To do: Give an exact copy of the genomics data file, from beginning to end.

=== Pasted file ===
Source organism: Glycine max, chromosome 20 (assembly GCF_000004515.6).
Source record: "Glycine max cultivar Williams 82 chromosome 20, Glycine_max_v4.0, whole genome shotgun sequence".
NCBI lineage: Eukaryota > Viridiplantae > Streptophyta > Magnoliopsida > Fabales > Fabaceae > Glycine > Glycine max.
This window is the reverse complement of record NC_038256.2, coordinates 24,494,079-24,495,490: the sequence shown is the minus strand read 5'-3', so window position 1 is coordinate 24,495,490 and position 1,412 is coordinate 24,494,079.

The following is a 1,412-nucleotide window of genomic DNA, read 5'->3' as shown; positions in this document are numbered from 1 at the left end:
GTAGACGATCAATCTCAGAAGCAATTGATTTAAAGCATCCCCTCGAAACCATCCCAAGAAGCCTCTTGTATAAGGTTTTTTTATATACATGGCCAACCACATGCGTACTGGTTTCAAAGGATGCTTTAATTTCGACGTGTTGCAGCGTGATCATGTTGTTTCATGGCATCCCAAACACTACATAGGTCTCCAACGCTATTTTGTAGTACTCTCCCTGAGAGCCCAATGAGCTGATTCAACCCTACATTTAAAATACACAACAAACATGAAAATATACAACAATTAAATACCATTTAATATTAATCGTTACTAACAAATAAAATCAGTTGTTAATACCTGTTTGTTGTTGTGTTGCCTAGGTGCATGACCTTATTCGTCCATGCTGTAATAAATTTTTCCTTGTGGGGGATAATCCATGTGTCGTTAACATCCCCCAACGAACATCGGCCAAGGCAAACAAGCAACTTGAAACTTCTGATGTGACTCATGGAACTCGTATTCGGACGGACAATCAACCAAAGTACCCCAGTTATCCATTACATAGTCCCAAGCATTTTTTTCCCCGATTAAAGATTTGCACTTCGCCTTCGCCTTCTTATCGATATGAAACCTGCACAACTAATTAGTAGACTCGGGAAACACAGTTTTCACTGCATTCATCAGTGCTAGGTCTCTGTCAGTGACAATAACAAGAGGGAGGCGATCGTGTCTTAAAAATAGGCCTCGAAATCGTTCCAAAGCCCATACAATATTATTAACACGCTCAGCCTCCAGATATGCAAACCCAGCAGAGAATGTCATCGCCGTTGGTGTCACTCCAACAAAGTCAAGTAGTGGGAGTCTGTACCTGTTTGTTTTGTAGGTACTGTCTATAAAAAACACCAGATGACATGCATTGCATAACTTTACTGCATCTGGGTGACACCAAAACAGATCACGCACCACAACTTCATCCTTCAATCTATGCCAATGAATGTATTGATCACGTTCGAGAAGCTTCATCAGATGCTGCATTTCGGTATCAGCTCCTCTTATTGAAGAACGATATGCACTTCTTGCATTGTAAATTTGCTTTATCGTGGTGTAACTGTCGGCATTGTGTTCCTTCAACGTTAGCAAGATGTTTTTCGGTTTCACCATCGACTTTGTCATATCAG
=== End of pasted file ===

Source organism: Glycine max, chromosome 20 (assembly GCF_000004515.6).
Source record: "Glycine max cultivar Williams 82 chromosome 20, Glycine_max_v4.0, whole genome shotgun sequence".
NCBI lineage: Eukaryota > Viridiplantae > Streptophyta > Magnoliopsida > Fabales > Fabaceae > Glycine > Glycine max.
This window is the reverse complement of record NC_038256.2, coordinates 24,494,079-24,495,490: the sequence shown is the minus strand read 5'-3', so window position 1 is coordinate 24,495,490 and position 1,412 is coordinate 24,494,079.

The following is a 1,412-nucleotide window of genomic DNA, read 5'->3' as shown; positions in this document are numbered from 1 at the left end:
GTAGACGATCAATCTCAGAAGCAATTGATTTAAAGCATCCCCTCGAAACCATCCCAAGAAGCCTCTTGTATAAGGTTTTTTTATATACATGGCCAACCACATGCGTACTGGTTTCAAAGGATGCTTTAATTTCGACGTGTTGCAGCGTGATCATGTTGTTTCATGGCATCCCAAACACTACATAGGTCTCCAACGCTATTTTGTAGTACTCTCCCTGAGAGCCCAATGAGCTGATTCAACCCTACATTTAAAATACACAACAAACATGAAAATATACAACAATTAAATACCATTTAATATTAATCGTTACTAACAAATAAAATCAGTTGTTAATACCTGTTTGTTGTTGTGTTGCCTAGGTGCATGACCTTATTCGTCCATGCTGTAATAAATTTTTCCTTGTGGGGGATAATCCATGTGTCGTTAACATCCCCCAACGAACATCGGCCAAGGCAAACAAGCAACTTGAAACTTCTGATGTGACTCATGGAACTCGTATTCGGACGGACAATCAACCAAAGTACCCCAGTTATCCATTACATAGTCCCAAGCATTTTTTTCCCCGATTAAAGATTTGCACTTCGCCTTCGCCTTCTTATCGATATGAAACCTGCACAACTAATTAGTAGACTCGGGAAACACAGTTTTCACTGCATTCATCAGTGCTAGGTCTCTGTCAGTGACAATAACAAGAGGGAGGCGATCGTGTCTTAAAAATAGGCCTCGAAATCGTTCCAAAGCCCATACAATATTATTAACACGCTCAGCCTCCAGATATGCAAACCCAGCAGAGAATGTCATCGCCGTTGGTGTCACTCCAACAAAGTCAAGTAGTGGGAGTCTGTACCTGTTTGTTTTGTAGGTACTGTCTATAAAAAACACCAGATGACATGCATTGCATAACTTTACTGCATCTGGGTGACACCAAAACAGATCACGCACCACAACTTCATCCTTCAATCTATGCCAATGAATGTATTGATCACGTTCGAGAAGCTTCATCAGATGCTGCATTTCGGTATCAGCTCCTCTTATTGAAGAACGATATGCACTTCTTGCATTGTAAATTTGCTTTATCGTGGTGTAACTGTCGGCATTGTGTTCCTTCAACGTTAGCAAGATGTTTTTCGGTTTCACCATCGACTTTGTCATATCAG